politicalcorrectnessisgreat Sat 11-Aug-18 09:52:12

Sorry to be negative but I did this for an agency for two days and it was awful. I couldn't possibly do everything in the allotted time that they asked and then was late for all the appointments after the first one ran over. The old people were shouting at me that I was late, doing it wrong, rushing, taking too long. Worst couple of days work in my life! Might be better when you get used to it though.

refreshingme Sat 11-Aug-18 11:58:33

I am a new carer and struggle to get all this done in an hour although that is with prescribed creams and medications to administer too. We also have to fill out detailed log books. Some calls are ok and I can do everything in time others are harder as the clients have more complex needs, for example, after a stroke, and it is nigh on impossible to even give adequate care let alone do it in the time given. sad

I don't know how I would manage without a car. I really think a car is essential sorry.

refreshingme Sat 11-Aug-18 12:12:50

Yes political I am finding it really difficult atm. I never feel I am doing a good job even though I do everything to the best I can and even always stay on the last visit to make sure everything is ok. There is one client who I stay an extra 40mins - 1hr because I feel so sad to leave him sometimes as he begs me to stay and the house just needs cleaning, clothes washed etc.

What I find hard is that you can never find the appropriate items for personal care - bowls, flannels, wipes, toothbrushes etc in a lot of the houses I visit. You log with the office but nothing changes. So the 30/1hr visit can soon pass by - not being able to get into property because keysafe is not opening, reading care plan, can't find items, checking medication charts/phoning pharmacy/ office as unsure of medication/patch etc, client hard of hearing, grumpy, poorly, sheets soiled so have to change perhaps with an immobile client already in it and on and on it goes...

smurfy2015 Sat 11-Aug-18 17:03:40

Im not a carer at this time but I did a short stint as one many years ago but then worked as a support worker in the community but personal care wasn't one of the tasks. So giving some perspective from the cared for point of view as I am now someone who receives and depends on care on a daily basis.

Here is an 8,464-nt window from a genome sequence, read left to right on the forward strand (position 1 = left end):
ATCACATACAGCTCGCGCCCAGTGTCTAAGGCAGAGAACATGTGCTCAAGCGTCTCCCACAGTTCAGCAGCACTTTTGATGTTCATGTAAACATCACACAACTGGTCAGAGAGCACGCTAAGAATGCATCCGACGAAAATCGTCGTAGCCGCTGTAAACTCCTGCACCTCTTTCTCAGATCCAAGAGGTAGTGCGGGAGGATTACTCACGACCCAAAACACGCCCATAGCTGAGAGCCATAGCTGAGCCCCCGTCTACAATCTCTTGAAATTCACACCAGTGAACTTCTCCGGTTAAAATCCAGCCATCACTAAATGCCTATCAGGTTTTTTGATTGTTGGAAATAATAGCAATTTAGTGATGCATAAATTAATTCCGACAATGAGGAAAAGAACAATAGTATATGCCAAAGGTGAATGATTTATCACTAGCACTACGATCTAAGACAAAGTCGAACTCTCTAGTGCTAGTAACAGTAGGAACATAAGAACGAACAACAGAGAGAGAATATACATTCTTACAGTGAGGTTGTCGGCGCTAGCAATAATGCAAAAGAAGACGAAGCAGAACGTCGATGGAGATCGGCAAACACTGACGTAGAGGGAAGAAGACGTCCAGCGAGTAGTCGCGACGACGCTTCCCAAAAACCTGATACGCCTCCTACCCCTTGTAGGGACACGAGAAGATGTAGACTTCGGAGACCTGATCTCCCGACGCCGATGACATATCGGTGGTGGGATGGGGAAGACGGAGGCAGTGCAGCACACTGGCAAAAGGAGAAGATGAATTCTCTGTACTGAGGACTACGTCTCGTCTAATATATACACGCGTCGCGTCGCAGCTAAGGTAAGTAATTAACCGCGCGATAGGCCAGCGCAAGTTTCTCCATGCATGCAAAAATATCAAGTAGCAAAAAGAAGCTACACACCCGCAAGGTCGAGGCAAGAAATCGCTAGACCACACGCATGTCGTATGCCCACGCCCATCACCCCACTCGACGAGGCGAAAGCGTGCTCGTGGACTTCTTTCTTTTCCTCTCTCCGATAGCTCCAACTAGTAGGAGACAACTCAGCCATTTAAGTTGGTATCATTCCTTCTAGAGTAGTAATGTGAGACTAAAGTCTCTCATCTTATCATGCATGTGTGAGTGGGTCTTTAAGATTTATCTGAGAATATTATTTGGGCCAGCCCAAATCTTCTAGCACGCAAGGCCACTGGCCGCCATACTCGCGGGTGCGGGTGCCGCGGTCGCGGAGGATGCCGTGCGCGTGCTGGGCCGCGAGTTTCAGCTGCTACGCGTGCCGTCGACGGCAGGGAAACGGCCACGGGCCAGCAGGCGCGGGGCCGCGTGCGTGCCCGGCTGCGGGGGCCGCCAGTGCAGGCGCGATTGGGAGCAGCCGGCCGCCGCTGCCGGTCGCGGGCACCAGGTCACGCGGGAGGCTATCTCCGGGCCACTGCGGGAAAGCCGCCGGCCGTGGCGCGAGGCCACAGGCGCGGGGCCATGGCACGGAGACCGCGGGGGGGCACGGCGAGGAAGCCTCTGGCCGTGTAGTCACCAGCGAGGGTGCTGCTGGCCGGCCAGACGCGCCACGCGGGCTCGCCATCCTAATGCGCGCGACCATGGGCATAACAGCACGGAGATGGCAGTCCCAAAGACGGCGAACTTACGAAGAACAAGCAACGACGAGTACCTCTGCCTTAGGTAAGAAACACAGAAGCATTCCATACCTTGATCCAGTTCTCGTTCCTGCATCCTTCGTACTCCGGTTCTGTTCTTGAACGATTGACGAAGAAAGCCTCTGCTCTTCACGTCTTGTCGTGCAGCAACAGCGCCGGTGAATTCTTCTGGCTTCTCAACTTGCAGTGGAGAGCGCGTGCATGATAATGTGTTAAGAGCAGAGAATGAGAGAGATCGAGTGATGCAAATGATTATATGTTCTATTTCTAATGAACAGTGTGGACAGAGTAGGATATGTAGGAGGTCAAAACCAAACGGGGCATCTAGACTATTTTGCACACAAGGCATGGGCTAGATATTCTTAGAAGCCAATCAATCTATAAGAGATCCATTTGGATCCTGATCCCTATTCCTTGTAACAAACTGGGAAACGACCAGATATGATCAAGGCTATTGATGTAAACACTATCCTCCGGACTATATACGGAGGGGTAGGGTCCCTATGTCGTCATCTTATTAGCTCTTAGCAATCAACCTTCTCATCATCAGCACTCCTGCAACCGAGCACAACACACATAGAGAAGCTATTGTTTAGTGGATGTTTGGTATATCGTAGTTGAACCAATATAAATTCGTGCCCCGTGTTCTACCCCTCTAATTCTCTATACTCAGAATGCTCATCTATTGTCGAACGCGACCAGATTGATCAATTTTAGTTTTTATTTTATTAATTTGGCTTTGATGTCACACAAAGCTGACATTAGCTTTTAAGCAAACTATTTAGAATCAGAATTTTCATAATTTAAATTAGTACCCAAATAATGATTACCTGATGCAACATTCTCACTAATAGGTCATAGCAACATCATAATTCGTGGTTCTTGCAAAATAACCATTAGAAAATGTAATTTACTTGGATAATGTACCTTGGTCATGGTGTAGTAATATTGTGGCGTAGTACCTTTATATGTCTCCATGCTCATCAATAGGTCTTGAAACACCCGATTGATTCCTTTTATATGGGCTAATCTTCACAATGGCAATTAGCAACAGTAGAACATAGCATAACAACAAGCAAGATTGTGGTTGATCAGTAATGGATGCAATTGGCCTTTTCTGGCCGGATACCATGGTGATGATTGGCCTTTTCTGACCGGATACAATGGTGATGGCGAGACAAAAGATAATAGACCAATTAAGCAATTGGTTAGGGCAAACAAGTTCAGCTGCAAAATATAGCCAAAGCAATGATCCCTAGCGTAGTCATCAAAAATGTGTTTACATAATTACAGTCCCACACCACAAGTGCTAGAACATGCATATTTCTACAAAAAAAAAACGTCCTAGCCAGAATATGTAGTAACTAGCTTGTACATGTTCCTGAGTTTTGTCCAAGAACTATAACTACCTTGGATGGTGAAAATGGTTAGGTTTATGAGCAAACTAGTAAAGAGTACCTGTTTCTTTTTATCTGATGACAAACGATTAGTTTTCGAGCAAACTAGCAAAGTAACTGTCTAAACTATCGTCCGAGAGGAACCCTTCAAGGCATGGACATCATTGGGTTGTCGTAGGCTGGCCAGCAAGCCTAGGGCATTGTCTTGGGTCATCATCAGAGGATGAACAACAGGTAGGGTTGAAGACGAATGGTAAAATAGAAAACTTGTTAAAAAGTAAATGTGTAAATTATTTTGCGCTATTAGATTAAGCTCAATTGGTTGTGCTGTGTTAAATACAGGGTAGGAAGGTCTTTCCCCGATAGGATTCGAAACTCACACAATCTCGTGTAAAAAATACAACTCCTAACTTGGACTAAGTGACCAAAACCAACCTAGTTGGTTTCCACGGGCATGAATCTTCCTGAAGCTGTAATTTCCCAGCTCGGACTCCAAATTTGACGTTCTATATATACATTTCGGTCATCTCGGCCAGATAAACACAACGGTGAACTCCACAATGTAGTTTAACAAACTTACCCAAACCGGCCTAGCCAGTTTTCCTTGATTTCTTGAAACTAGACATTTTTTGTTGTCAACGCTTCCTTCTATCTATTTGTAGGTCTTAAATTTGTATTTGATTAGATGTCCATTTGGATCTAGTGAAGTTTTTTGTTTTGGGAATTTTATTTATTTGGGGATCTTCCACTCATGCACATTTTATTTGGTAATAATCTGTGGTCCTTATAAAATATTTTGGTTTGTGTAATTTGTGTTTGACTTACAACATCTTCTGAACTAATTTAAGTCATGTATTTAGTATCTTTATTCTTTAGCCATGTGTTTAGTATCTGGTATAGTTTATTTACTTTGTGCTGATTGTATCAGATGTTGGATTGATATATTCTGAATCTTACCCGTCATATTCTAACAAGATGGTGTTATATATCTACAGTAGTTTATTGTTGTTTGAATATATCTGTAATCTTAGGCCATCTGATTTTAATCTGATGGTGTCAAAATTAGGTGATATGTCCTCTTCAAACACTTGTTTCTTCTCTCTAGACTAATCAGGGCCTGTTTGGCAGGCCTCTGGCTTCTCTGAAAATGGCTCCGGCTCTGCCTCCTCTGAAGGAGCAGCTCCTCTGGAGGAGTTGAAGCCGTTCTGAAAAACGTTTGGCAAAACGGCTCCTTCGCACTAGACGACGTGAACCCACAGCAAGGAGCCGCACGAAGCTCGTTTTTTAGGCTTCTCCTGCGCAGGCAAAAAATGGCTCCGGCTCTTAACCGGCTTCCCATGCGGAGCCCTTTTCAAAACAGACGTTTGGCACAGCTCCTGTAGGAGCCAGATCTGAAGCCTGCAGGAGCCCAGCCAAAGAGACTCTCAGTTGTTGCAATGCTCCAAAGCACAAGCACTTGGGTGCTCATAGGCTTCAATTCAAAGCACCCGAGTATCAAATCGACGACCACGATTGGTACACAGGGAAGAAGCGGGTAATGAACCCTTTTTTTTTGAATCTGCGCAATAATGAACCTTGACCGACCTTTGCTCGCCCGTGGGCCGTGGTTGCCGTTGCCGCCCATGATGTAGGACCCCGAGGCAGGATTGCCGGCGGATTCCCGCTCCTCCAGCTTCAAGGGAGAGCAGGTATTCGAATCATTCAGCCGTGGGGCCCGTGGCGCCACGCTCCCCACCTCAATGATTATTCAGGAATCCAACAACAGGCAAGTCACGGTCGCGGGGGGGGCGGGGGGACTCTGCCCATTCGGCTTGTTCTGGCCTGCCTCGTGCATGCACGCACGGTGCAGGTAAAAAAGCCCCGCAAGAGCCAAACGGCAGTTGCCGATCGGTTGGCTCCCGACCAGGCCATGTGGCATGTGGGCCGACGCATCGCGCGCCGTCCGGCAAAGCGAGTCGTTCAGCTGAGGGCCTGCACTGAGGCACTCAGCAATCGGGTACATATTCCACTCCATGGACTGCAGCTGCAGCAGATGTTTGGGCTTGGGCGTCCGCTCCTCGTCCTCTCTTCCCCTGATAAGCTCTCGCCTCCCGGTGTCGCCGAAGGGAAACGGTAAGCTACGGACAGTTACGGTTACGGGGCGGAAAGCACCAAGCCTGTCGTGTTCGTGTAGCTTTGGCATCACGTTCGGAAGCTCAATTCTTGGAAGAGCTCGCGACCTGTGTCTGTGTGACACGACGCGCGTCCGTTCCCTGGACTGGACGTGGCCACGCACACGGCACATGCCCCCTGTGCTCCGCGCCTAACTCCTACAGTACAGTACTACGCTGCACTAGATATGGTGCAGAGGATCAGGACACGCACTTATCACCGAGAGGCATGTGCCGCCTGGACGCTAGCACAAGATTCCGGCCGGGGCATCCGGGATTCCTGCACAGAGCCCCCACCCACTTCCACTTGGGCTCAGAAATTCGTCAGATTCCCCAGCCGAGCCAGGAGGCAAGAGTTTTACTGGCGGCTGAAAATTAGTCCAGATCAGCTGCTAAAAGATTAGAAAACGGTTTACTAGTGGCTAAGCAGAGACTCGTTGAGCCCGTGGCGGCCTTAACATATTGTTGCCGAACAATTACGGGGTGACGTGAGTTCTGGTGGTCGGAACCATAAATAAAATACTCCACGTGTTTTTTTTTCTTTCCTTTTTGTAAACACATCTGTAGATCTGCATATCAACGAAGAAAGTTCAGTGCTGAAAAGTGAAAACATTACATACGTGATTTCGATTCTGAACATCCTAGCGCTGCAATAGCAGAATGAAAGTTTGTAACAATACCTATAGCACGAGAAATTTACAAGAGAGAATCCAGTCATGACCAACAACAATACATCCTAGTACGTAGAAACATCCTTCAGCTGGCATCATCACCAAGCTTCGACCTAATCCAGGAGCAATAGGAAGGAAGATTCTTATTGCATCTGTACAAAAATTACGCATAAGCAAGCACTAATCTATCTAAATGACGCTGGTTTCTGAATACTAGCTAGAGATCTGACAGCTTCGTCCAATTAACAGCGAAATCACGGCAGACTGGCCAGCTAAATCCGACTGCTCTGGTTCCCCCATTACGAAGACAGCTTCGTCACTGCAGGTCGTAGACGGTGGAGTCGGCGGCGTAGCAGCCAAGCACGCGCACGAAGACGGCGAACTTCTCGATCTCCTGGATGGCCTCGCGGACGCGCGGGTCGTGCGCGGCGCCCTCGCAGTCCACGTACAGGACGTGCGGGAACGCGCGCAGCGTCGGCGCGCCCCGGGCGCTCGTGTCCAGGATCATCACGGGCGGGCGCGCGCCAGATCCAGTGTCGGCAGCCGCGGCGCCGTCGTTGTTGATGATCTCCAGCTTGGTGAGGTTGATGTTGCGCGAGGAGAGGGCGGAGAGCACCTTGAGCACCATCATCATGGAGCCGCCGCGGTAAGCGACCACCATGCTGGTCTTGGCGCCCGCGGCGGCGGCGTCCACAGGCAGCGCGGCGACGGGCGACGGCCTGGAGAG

Can I say a big THANK YOU to all of you as carers both domiciliary and nursing home based. I appreciate all the hard work you do and acknowledge the little pay you receive for it, you all deserve better conditions.

I turn 43 this week and have had 5 stays in nursing homes the last 2 in a different home from the previous 3 and the difference between the 2 was massive.

I have a lovely team of carers who come in 4 times a day to my home on doubles, they are provided by the local trust. The times are short in this area as 30m call is absolutely the max anyone gets. I have 20m for breakfast and bed, 15m each for lunch and tea.

I am incontinent (urinary and sometimes faecal) and often paralysed due to 2 rare conditions I have crossing over each other. I recently spent 10 weeks bedbound. I was recovering and slowly getting used to mobility again when on Thursday I was flattened again by my conditions.

As @maggienolia you could miss a window for giving medicine, this would be a major thing for me as due to the MH risk assessment and to lower the chances of taking an impulsive OD as I have done before my meds are all locked in a safe, the key of the safe is in a keysafe which sits of top of it, the keycode is known only to the carers. I have apart from the medications (which are easy to take if from a dossette pack) so you dont have to work out what to take or when creams, patches, lotions and gels so they are all on a seperate chart.

For me my meds need to be dispensed at certain time scales and is unsafe to do so early or late, it also means I can assure all my medical and psych team that yes I am taking the medication as I have witnesses as mine is what is called a "supervised swallow" - they have to physically see me swallow them to stop the risk of me hiding them as taken and saving them all up. (Ive never actually done this but have thought about it) I asked for that safeguard for myself back several years ago.